The Dallas International Film Festival is back, with a glorious return to where it started, in the West Village at Violet Crown Cinema, and the unveiling of its first 17 films, including a documentary on a member of rock band Pantera, and another on a legendary Fort Worth artist.
The 17 films represent a fraction of the programs shown during the festival, which will take place from April 28-May 5.
"These films are just a glimpse of the powerful stories we’re honored to present at DIFF 2023,” says James Faust, DIFF Artistic Director, in a statement. "Highlighting important and untold stories that have been explored by talented filmmakers, our first 17 of our 17th should whet the appetite of local film lovers who we hope will join us at Violet Crown Cinema Dallas in West Village for Dallas’ biggest film experience."
Ultimately, there will be screenings of more than 100 films submitted from more than 60 countries, as well as Q&A sessions with filmmakers and actors, nightly DIFF Red Carpets, a Festival Lounge, and special events.
The festival's central location is at the
newly opened Violet Crown Cinema, formerly the Magnolia Theatre, which closed in 2021 due to the pandemic, and which hosted multiple previous versions of the festival.
Highlights of the initial films include the world premiere of
Chocolate Lizards, a comedy/adventure about a pair of men (Rudy Pankow and Thomas Haden Church) who find themselves stranded in a small Texas town; A Disturbance in the Force: How the Star Wars Holiday Special Happened, a documentary about the weird 1978 Star Wars TV special; and It's Only Life After All, a documentary about The Indigo Girls.
The list also includes a number of films with local connections, including
Breaking the Code, a documentary about legendary Fort Worth artist Vernon Fisher; Gibson Icons: Rex Brown of Pantera, a documentary that focuses on the longtime bassist for the Arlington band; Into the Spotlight, a world premiere documentary about a Dallas-based theatre troupe comprised of people with intellectual and developmental disabilities; and The Doldrums, a world premiere "not-coming-of-age and anti-musical" filmed in Dallas.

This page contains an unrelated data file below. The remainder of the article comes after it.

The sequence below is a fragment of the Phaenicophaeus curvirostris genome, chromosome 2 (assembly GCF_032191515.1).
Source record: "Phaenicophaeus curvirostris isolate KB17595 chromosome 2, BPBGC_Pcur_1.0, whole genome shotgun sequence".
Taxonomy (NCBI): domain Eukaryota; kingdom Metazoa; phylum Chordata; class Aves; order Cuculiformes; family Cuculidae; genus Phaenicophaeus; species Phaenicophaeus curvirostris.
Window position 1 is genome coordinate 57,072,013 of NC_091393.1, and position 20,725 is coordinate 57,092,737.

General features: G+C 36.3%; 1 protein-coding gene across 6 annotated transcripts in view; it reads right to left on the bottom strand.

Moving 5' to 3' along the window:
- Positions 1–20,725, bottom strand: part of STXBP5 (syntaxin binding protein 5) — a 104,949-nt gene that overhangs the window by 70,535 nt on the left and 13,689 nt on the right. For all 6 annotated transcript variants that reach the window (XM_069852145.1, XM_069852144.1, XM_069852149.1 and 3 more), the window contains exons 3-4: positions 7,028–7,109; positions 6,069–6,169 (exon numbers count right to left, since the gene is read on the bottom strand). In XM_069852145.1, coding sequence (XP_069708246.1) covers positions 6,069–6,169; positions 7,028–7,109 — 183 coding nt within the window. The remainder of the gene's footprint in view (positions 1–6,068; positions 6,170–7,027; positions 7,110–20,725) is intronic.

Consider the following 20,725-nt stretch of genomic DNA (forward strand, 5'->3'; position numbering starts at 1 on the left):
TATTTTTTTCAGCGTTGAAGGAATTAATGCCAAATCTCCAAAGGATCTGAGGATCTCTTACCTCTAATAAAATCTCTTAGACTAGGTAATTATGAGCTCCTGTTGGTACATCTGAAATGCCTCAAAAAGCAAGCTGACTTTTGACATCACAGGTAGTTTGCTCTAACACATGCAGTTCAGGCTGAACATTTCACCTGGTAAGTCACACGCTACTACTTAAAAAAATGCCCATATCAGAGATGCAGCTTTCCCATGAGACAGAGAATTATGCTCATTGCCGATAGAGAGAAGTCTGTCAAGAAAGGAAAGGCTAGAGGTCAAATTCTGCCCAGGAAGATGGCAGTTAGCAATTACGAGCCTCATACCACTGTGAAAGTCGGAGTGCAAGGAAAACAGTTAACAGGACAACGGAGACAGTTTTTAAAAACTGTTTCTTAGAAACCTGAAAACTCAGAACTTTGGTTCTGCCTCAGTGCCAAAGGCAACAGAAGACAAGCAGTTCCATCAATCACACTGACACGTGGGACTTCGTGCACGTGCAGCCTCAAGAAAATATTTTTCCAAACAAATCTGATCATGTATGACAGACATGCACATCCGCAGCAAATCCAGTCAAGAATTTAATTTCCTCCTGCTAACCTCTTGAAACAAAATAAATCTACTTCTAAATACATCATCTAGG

The remaining 10 films include seven documentaries and three fictional dramas:
- Bad Press (Documentary), about a citizen of the Muscogee (Creek) Nation fighting for government transparency in indigenous communities.
- Blue Jean (Drama), about a closeted gym teacher in 1988 conservative England.
- Karen Carpenter: Starving for Perfection (Documentary), about the late singer's personal struggles told through never-before-released recordings.
- Max Roach: The Drum Also Waltzes (Documentary), about the American jazz musician whose ambitions were inspired and challenged by the inequities of the society around him.
- Savage (Documentary), a world premiere about the journey of one man trying to achieve the elusive dream of becoming a world champion bull rider.
- SK8 Girlz (Documentary), about the rise of an all-female skateboarding team as they tear down the barriers created by a male-centric sport.
- The Eternal Memory (Documentary), a Chilean film that follows the relationship of prominent Chilean journalist Augusto Góngora and actress Paulina “Pauli” Urrutia.
- The New Americans: Gaming a Revolution (Documentary), a meme-driven journey into the intersection of finance, media, and extremism online.
- The Origin of Evil (Thriller/Drama), a French and Canadian film about a fish cannery worker on the verge of financial collapse who discovers she is the biological daughter of a wealthy businessman.
- The Wild Man (Drama), about a young journalist who travels to Florida to investigate young women that have been going missing.
Passes for the festival, which run $100-$500, are now on sale at
dallasfilm.org/diff. Individual tickets will go on sale closer to the festival dates.